Sometimes, increasing the debt recovery time can work wonders for the customers. They will be in a better position to pay when funds arrive. Apart from flexibility in payment time, you can also waive off the interest rates for a particular period. For example, if your customer owes $1,000 and the repayment date is 3 months from the date of lending, you can increase the time for a month and specify that no interest will be charged in the fourth month, but if there is a delay in payment after that, the customer will have to pay an increased rate of interest.

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GE's Subprime Loan Business Files Chapter 11

WMC Mortgage sought bankruptcy protection to resolve remaining legal liabilities over defective loans it originated before the 2008 financial crisis.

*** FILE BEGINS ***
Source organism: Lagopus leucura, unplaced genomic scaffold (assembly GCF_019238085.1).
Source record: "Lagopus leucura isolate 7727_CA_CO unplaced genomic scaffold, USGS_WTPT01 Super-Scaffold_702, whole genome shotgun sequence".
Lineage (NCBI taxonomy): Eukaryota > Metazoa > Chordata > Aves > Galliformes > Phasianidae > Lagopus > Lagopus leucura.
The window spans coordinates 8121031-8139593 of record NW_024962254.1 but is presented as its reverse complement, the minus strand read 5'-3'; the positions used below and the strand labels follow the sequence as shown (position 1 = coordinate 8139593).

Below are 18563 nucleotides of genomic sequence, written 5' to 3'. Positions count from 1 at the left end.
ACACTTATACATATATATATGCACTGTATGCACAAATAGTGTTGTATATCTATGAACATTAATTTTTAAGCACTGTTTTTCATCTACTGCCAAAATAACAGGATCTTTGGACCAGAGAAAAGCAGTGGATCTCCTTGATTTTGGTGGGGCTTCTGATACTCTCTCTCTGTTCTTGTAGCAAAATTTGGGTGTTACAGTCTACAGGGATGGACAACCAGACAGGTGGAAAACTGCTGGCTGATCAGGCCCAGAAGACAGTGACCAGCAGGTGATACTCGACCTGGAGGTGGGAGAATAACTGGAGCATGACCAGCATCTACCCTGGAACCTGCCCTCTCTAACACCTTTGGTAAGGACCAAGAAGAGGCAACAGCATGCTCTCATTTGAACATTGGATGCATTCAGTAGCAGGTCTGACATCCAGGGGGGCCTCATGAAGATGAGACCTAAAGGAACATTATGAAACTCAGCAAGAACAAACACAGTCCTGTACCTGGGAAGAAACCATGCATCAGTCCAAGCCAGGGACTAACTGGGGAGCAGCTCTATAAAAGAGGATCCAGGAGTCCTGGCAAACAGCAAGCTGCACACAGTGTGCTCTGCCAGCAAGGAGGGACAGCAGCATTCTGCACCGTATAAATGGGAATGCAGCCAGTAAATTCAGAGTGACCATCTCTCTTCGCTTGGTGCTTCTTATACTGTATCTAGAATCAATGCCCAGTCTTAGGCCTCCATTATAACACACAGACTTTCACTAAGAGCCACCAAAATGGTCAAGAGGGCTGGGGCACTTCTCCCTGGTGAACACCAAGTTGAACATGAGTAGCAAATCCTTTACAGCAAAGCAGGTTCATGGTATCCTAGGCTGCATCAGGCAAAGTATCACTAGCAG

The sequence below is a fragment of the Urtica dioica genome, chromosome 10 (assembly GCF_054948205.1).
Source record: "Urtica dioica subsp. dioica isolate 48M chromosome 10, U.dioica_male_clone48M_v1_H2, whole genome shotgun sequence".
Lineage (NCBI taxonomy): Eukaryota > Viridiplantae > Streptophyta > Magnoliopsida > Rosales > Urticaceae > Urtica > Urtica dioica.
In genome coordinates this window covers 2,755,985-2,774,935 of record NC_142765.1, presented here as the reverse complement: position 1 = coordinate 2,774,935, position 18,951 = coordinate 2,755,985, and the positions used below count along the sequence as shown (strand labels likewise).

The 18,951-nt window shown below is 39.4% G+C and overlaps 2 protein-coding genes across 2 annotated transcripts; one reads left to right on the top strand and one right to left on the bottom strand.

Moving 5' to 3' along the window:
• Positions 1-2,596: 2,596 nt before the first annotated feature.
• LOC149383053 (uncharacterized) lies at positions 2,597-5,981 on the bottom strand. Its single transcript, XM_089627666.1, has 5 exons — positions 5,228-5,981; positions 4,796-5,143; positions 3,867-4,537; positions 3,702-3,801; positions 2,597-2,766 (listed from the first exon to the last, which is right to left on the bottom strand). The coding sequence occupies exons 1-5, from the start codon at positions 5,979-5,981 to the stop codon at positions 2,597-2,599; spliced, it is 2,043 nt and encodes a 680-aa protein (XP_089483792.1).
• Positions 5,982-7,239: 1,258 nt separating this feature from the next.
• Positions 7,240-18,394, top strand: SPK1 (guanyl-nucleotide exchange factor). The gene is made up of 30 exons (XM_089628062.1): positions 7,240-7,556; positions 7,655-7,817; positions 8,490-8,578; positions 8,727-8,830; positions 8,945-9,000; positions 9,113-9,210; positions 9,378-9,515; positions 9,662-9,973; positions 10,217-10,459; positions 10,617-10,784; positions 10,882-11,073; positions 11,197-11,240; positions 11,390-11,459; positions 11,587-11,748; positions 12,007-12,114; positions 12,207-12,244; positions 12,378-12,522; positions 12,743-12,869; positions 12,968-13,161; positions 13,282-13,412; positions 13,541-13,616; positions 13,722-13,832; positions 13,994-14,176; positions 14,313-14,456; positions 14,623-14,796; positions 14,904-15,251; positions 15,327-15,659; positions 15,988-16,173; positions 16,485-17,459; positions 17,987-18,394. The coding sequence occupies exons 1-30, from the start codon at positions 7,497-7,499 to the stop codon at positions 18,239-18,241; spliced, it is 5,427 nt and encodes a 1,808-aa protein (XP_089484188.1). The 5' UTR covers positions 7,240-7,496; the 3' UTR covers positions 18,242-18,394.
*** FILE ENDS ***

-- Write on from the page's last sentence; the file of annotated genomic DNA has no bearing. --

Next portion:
General Electric has put its defunct subprime mortgage business into bankruptcy to help resolve remaining legal liabilities over defective loans.

WMC Mortgage has already settled 13 lawsuits in which investors alleged it misrepresented the quality of the mortgages it sold, agreeing to pay a total of $870 million in compensation.

But a suit filed by TMI Trust Co., a successor to the Law Debenture Trust of New York, is still pending, with the plaintiff seeking about $980 million. WMC said in bankruptcy court papers filed on Tuesday that it may also face indemnification claims from large financial institutions that were sued over toxic mortgages.

The WMC board "has determined that the commencement of this chapter 11 case ... will enable WMC to maximize the value of its remaining assets, resolve disputed and unliquidated claims that might be asserted against it, and make a fair and equitable distribution to its creditors," the company's CEO, Mark Asdourian, said. Read more at CFO MAGAZINE

Payliance: Powerful Payment Processing Technology

REPAY Expands into Canada. by Kristen Hoyman